Why is White Balance So Important?
Have you ever taken photographs without flash indoors and wondered why the subjects look so orange? Well, that’s simply because the white balance isn’t right! Mastering white balance is crucial for capturing natural colors and skin tones in your photographs. But that’s easier said than done as white balance can be rather tricky to master, especially if you are a beginner. However, with just a little understanding, you can get the white balance right and make your photographs look great!
What is White Balance?
White balance (WB) is considered one of the most important settings of a camera. Basically, it’s an adjustment to make sure the subjects that appear white in person are also rendered white in your photograph. By setting your white balance accurately, you can prevent unrealistic color casts in your images that can ruin the whole effect. In this article, we will discuss a few useful tips to help you deal with that.
3 Tips for Perfect White Balance
1. Use Live View
Most DSLR cameras today come with the Live View capability, which allows you to view how each white balance setting will affect the photograph. If you have seen the LCD of a digital camera while adjusting the white balance, you may have noticed how the colors change accordingly. Most people think this isn’t possible with a DSLR, especially since we mostly look through the viewfinder during shoots. However, with many DSLRs featuring Live View, you can now check how the photographs will turn out under different settings.
2. Use RAW
Not so long ago, the RAW vs. JPG debate used to be much bigger. However, now that camera processing speeds are and storage is cheaper, there really isn’t any reason why you shouldn’t shoot using RAW. There are primarily two reasons to use RAW in relation to skin tone, which we would like to bring to your attention:
- The ability to adjust white balance/color temperature in the editing stage.
- The size of a RAW image is considerably greater as compared to a JPEG file.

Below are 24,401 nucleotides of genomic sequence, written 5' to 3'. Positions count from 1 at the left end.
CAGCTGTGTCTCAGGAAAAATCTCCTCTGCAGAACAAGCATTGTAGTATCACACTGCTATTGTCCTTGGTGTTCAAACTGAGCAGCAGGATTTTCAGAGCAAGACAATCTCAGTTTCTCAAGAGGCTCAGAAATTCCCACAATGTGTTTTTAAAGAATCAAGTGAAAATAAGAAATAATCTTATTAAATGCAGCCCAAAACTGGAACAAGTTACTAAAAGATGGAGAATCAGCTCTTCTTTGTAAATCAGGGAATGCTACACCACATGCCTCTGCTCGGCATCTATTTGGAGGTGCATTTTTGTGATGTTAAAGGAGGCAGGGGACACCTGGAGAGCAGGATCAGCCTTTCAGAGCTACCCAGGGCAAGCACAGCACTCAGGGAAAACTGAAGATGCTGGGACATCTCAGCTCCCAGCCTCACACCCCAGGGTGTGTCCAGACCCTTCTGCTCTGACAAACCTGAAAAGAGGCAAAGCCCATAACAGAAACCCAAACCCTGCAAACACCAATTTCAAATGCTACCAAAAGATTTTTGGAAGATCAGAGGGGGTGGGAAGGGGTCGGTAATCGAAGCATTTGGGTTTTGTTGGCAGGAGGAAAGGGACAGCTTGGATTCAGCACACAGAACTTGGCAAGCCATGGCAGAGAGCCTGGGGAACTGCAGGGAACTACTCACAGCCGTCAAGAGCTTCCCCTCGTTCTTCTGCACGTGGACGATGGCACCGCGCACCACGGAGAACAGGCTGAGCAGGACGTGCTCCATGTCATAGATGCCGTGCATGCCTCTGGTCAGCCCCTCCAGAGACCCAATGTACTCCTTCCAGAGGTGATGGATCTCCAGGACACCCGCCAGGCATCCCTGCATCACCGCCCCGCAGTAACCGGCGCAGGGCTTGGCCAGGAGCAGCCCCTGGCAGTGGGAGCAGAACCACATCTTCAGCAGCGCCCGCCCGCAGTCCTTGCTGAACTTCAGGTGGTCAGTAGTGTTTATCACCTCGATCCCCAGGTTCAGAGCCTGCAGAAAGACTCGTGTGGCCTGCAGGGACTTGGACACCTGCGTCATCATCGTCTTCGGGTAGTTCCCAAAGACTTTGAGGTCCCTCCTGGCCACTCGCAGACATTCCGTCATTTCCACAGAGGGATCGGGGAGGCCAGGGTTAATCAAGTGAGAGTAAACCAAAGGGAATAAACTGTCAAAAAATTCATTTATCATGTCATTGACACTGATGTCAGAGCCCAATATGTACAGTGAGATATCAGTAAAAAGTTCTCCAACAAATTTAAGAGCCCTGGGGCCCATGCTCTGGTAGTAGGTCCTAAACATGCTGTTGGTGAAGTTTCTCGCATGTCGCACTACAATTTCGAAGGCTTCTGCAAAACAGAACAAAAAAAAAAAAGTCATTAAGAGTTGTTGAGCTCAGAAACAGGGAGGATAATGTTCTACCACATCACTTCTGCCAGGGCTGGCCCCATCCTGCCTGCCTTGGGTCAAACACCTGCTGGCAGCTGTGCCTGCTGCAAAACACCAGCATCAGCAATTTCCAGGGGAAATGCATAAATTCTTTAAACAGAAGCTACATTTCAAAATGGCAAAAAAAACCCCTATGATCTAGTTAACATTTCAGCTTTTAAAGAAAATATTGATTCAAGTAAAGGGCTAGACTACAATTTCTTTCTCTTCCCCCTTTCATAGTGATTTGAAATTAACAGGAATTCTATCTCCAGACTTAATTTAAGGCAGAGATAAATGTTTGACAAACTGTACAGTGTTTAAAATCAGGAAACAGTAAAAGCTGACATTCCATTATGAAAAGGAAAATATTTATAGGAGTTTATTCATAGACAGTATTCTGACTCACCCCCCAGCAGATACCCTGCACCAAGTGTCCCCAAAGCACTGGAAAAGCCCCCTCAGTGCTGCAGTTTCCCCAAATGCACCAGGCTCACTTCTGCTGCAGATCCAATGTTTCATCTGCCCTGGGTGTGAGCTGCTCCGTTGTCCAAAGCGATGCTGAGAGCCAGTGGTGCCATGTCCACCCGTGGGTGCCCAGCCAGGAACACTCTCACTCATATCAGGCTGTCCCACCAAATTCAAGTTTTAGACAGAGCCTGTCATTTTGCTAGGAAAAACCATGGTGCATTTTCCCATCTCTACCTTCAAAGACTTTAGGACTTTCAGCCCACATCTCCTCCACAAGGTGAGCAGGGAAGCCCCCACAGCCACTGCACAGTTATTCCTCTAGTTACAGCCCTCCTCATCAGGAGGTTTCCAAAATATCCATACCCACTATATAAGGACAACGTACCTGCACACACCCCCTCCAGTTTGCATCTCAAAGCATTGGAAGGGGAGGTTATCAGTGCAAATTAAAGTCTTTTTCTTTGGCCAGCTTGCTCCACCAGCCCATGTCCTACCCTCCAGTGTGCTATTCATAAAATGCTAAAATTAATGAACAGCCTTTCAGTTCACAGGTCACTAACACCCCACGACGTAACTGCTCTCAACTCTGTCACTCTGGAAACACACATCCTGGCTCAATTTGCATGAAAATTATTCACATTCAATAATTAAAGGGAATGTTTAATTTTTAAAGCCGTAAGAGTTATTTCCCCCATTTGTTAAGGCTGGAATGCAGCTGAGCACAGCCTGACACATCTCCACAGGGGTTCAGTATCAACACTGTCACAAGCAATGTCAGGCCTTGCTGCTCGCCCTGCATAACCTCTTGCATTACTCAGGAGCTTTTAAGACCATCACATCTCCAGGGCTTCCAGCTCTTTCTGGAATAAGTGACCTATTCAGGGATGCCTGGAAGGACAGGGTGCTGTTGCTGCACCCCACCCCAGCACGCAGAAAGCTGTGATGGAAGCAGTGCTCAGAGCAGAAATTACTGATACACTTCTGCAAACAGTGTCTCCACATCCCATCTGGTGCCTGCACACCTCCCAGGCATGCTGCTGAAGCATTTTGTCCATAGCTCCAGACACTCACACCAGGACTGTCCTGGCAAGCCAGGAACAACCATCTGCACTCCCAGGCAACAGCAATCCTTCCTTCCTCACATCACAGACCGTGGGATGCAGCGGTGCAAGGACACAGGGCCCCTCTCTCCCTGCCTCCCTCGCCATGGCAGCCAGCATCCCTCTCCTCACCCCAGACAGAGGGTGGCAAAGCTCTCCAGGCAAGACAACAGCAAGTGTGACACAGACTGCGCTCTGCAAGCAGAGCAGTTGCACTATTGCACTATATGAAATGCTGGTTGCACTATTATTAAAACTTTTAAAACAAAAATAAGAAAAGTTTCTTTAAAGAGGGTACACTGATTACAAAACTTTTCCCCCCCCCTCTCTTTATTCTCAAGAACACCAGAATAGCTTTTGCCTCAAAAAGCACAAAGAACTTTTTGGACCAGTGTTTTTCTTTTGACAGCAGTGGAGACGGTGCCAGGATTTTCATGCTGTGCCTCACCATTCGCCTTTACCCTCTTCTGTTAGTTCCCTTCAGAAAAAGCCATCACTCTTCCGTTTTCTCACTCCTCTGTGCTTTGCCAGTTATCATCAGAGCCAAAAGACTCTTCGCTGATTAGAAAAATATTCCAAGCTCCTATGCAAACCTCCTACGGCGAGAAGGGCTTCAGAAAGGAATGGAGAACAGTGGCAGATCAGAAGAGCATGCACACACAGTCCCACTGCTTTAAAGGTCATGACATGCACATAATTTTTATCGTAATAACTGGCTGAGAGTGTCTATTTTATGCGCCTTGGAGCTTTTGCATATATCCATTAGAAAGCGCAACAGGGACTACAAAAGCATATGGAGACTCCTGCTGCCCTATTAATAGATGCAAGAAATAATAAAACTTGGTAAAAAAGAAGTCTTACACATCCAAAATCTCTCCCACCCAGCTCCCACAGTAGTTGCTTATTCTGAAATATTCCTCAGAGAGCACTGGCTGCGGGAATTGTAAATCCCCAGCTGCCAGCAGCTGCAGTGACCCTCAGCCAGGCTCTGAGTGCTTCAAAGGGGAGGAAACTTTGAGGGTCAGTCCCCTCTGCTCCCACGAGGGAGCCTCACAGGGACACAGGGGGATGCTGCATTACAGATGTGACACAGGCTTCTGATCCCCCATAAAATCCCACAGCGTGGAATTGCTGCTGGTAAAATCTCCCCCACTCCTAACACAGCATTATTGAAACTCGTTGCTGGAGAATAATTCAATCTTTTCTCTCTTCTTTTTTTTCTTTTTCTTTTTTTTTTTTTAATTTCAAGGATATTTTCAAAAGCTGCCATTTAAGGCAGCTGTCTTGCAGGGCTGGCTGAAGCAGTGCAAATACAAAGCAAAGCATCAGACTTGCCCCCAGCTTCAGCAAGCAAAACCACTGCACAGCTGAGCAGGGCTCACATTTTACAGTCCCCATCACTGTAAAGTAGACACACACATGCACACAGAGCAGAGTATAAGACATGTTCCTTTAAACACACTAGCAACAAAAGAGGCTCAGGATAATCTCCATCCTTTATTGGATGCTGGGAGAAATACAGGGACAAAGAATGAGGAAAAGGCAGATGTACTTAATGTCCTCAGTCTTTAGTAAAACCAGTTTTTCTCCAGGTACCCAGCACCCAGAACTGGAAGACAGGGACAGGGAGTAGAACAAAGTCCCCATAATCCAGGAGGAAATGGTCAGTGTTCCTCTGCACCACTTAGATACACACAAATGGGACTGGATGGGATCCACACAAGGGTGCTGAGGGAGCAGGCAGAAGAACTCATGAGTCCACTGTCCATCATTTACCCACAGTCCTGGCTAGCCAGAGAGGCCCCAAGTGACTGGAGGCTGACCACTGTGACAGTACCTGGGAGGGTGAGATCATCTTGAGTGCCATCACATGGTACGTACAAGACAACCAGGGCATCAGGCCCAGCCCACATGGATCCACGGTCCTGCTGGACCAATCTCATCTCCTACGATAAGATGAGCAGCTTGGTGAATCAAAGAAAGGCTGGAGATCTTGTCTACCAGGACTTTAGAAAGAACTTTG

Most of the times we find ourselves setting the white balance manually during the shoot, but if we can’t nail the color temperature then, with RAW, it can be adjusted afterwards to give your subjects the most appealing skin tone possible. Moreover, as RAW files are larger, we can get things perfect by making fine adjustments.
3. Use Custom WB
Although you can always shoot using the predefined white balance options in your camera (such as Fluorescent, Daylight, Tungsten and Shadow, among others), specific color temperatures can also be set using Kelvin, the unit for measuring color. In fact, most cameras also allow you to set a custom white balance.
The ways to set the custom white balance will differ from camera to camera, but the usual process is to photograph something and tell the camera to use it as a reference point for the custom white balance. For instance, if you photograph a Gray Card and set that image as the custom white balance source, all the images you will take abide by the set white balance unless you choose another option or change it.
It doesn’t matter how you do it, pay close attention and managing the final white balance of your shots is a great way to improve the depth and overall quality of your photographs! A lot is conveyed through the quality and color of the light captured, so make sure you take those extra few moments to get it right. It’s worth the trouble!